Smoking parents are a threat to children's health

Parents who believe that opening a window will protect their children from passive smoking were warned yesterday it was useless.

Doctors at the Royal Brompton Hospital in London released research showing that smoke from one cigarette can linger for more than two hours even with ventilation from an open window.

The hospital is launching a campaign to highlight the dangers of passive smoking, including the increased risk of meningitis, asthma, cot death and chest infections. It is advising that the best way to protect children is with a complete smoking ban inside the house.

Dr Liz Edwards, paediatric respiratory fellow at the Royal Brompton, said children were more at risk from passive smoking than adults because their lungs were smaller and not fully developed. "The short and long-term damage to children's health caused by passive smoking should not be underestimated at all. Smoke from one cigarette lingers in the air for more than two hours, even with the window open," she warned.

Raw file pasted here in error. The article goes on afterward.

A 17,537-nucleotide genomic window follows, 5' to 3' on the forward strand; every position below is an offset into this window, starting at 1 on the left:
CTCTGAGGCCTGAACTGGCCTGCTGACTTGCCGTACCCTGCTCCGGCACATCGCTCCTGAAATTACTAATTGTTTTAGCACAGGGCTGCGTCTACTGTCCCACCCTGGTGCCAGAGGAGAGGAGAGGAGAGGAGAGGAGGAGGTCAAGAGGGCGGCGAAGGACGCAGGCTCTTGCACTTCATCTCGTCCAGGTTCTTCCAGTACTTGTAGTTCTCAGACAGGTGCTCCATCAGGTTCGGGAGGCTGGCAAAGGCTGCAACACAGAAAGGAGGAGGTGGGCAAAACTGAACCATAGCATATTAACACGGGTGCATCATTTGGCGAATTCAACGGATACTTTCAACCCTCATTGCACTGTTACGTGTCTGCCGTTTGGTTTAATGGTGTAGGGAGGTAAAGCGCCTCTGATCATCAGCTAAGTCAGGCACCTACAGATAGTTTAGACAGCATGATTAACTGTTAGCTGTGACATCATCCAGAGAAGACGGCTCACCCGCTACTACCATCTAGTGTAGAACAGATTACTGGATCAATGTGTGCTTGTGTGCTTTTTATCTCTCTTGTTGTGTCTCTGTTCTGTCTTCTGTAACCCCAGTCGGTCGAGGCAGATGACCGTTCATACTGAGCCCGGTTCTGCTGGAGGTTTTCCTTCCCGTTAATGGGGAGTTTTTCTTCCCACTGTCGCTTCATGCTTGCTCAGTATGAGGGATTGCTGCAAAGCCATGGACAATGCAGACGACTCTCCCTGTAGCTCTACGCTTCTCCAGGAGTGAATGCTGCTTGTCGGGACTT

"This smoke contains more than 4,000 chemicals and poisons, including arsenic, ammonia, the insecticide DDT and formaldehyde. Children of parents who smoke inhale about 60 to 150 cigarettes' worth of nicotine a year, or about 1.5 cigarettes' worth of nicotine each week."

Judith Watt, head of SmokeFree London, an alliance of NHS trusts and other agencies, said that in London alone, up to 650 new cases of childhood asthma were caused every year by passive smoking.

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